Botanical Name: Fuchsia x hybrida
Good fuchsia plant care will reward you with a long-blooming season. Whether you put these gorgeous flowers indoors or on your shaded patio -- you'll enjoy their magnificent blooms from spring through late fall. And they're perennials, so you can keep them year after year.
The blooms are spectacular, with 4 flared sepals (that's the top part of the bloom) often in a contrasting color to the bell-shaped petals. The petals may be single, semi-double or double, with stamens and pistils extending from the blooms. Thousands of hybrids offer rich colors to choose from -- in any combination of white, pink, red, lavender, or purple.
Some varieties have an upright habit. But those most often sold in garden centers and nurseries are trailing -- making a cascading fuchsia basket.
Shed some (indirect) light. Fuchsias make easy indoor plants, if you can provide the bright light they need to grow. Place your fuchsia plant near a window, where it'll get filtered sunlight. Moving your plant outdoors for the summer will really help it to thrive. Just keep it in a shady spot and be sure to bring it back inside when the temperature drops below 45°F/7°C at night. Fuchsias won't tolerate frost.
Pinch your plant. In spring and early summer, pinch off growing tips to encourage the plant branch out. You'll have a fuller fuchsia plant this way. You can propagate those stem tips, if you want, for more plants.
Pruning tip: Prune stems in early spring to promote vigorous new growth and to give your plant and attractive shape. Take care not to cut off any flower buds while pruning. Use sharp pruners and cut at a 45° angle above a leaf axil.
Give it a rest. Fuchsias go dormant in winter. Keep your plant in a cool place (with a minimum of 45°F/7°C). Cut back on watering during this time, allowing the soil to dry out between waterings.
Repot every spring. Fuchsia plant blooms best when slightly pot -bound, and it has shallow roots, so don't be in a big hurry to move it to a larger pot. When the plant reaches the size you want, you can repot it in the same container, just to refresh the soil.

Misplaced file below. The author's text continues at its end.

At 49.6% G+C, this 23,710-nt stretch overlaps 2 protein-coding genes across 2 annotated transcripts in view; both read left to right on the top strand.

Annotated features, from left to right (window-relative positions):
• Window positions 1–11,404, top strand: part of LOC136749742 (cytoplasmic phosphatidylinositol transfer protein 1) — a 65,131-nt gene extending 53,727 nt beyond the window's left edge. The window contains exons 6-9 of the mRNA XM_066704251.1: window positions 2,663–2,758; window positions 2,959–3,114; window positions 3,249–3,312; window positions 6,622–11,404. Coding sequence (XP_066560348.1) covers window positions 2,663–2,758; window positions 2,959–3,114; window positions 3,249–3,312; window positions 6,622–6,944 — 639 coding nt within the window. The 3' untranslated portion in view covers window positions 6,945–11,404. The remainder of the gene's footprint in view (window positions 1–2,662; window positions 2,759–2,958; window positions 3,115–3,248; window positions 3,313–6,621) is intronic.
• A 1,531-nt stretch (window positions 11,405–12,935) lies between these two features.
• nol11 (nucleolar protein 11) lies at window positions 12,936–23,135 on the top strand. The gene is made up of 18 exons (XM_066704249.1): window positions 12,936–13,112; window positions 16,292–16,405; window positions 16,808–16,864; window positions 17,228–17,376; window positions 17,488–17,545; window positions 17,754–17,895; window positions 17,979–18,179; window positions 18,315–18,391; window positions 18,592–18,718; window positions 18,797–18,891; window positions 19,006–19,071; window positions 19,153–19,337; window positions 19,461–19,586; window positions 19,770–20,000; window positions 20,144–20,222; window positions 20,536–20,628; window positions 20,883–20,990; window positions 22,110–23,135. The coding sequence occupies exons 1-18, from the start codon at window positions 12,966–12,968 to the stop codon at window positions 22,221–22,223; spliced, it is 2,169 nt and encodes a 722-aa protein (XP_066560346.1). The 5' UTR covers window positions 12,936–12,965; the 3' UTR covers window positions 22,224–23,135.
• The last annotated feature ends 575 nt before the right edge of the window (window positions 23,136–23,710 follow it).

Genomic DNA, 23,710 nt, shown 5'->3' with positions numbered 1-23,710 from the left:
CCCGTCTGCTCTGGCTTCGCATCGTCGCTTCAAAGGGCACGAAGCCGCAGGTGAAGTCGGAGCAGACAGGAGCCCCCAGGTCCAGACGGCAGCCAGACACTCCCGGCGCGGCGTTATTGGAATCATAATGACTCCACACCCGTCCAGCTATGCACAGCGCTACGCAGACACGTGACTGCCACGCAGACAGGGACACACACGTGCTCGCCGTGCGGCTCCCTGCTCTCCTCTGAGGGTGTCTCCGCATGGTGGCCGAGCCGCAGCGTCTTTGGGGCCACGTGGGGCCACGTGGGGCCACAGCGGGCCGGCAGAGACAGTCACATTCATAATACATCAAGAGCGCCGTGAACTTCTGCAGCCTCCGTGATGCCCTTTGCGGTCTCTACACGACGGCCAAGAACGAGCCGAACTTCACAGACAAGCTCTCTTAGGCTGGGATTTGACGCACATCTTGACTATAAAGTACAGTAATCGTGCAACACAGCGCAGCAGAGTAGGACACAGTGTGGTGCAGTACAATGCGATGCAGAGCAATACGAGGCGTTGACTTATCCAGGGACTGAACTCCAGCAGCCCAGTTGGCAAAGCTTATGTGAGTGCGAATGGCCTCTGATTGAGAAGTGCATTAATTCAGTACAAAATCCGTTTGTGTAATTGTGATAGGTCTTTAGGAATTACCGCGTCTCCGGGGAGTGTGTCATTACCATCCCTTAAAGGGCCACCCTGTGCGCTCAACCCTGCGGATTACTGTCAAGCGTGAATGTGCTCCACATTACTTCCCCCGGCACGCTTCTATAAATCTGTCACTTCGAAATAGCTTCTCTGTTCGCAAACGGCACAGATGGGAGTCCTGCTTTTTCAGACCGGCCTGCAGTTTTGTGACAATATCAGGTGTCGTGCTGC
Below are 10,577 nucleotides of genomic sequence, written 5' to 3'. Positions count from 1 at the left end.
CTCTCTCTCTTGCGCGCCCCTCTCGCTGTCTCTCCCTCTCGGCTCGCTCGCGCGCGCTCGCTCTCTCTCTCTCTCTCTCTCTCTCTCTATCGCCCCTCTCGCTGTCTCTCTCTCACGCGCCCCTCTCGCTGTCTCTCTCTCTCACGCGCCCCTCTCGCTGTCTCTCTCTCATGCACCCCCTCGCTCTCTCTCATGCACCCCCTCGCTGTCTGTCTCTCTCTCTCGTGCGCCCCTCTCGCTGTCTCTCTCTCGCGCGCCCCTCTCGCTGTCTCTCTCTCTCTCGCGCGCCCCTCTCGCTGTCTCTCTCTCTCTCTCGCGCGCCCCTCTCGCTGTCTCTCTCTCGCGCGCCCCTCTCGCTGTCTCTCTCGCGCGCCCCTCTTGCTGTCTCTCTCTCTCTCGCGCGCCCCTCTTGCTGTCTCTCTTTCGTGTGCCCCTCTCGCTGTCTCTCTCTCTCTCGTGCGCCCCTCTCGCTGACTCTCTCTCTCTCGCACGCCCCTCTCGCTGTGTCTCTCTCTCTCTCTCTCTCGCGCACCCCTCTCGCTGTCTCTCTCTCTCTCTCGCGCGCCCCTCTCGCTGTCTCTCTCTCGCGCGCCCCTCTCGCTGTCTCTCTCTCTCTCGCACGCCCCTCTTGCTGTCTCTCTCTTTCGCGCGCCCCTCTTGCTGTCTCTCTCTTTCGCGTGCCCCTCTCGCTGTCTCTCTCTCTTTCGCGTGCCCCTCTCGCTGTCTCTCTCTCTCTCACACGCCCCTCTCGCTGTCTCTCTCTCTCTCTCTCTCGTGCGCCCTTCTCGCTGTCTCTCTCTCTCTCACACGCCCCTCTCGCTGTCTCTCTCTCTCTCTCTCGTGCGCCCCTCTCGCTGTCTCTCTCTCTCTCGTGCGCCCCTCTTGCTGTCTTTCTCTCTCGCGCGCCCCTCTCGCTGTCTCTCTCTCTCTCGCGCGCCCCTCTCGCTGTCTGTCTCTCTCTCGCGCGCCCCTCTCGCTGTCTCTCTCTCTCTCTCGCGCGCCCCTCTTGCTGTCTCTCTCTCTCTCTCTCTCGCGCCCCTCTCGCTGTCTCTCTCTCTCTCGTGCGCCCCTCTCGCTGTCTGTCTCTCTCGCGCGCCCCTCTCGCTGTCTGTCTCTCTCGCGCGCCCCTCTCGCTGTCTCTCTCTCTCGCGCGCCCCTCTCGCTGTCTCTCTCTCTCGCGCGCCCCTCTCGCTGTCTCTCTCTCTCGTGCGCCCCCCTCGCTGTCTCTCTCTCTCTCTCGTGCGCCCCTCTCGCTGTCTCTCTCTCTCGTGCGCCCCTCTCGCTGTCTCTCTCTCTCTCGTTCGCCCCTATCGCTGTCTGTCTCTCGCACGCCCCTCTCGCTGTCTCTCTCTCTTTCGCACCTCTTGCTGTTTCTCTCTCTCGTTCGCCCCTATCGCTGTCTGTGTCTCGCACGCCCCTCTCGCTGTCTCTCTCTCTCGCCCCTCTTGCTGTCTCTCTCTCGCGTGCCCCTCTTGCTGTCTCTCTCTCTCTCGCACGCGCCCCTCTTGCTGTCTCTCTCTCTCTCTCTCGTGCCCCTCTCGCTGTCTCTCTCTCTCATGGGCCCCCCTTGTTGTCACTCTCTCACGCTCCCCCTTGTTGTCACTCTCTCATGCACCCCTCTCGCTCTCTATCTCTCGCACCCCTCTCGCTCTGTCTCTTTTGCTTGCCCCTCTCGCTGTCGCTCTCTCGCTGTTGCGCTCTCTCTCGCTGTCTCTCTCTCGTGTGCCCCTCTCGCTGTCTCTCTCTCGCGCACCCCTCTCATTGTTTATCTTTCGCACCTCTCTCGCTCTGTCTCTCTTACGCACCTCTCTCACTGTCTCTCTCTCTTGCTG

Origin: Mexico, Argentina and Chile
Height: Up to 3 ft (90 cm), dwarf varieties are much smaller.
Light: Bright light, but no direct sun.
Water: Water thoroughly spring through fall, keeping the soil evenly moist. Plants in hanging baskets dry out quickly, so check them often especially if they're outside. Cut back on watering in the winter, while the plant is dormant.
Humidity: Moderate humidity.
Temperature: Keep it cool at night -- 50-55°F/10-13°C and warmer 60-70°F/16-21°C during the day. Give it a cool rest in winter with a minimum temperature of 45°F/7°C.
Soil: Any good potting mix.
Fertilizer: Feed every 2 weeks in spring and summer with balanced liquid fertilizer diluted by half.
Propagation: Take 3 in (7 cm) stem tip cuttings in spring and root in moist potting mix.
Leaf and flower drop is probably caused by dry, hot air.
New plants that go from a humid greenhouse to a dry home are in shock and may shed its leaves and flowers. Move your fuchsia plant to a cooler spot and raise the humidity around it by placing the pot on a tray of wet pebbles.
Newly purchased plants may drop their flowers when moved to a new location, so it's a good idea to choose a plant with plenty of unopened flower buds.
Many cultivars are available. Fuchsia 'Little Charmer' is a miniature variety -- ideal for an indoor plant.
'Cascade' is striking with white sepals and bright red petals... 'Checkerboard' has red and white sepals with red petals.
For hanging baskets...red-and-white 'Swingtime' and pink-and-lavender 'Starry Trail' are showy trailing fuchsias.
Fuchsias are in the Onagraceae family and include about 100 species and 1,000s of cultivars. Fuchsia x hybrida is most commonly grown for cultivation. It's a hybrid of Fuchsia magellanica and F. fulgens.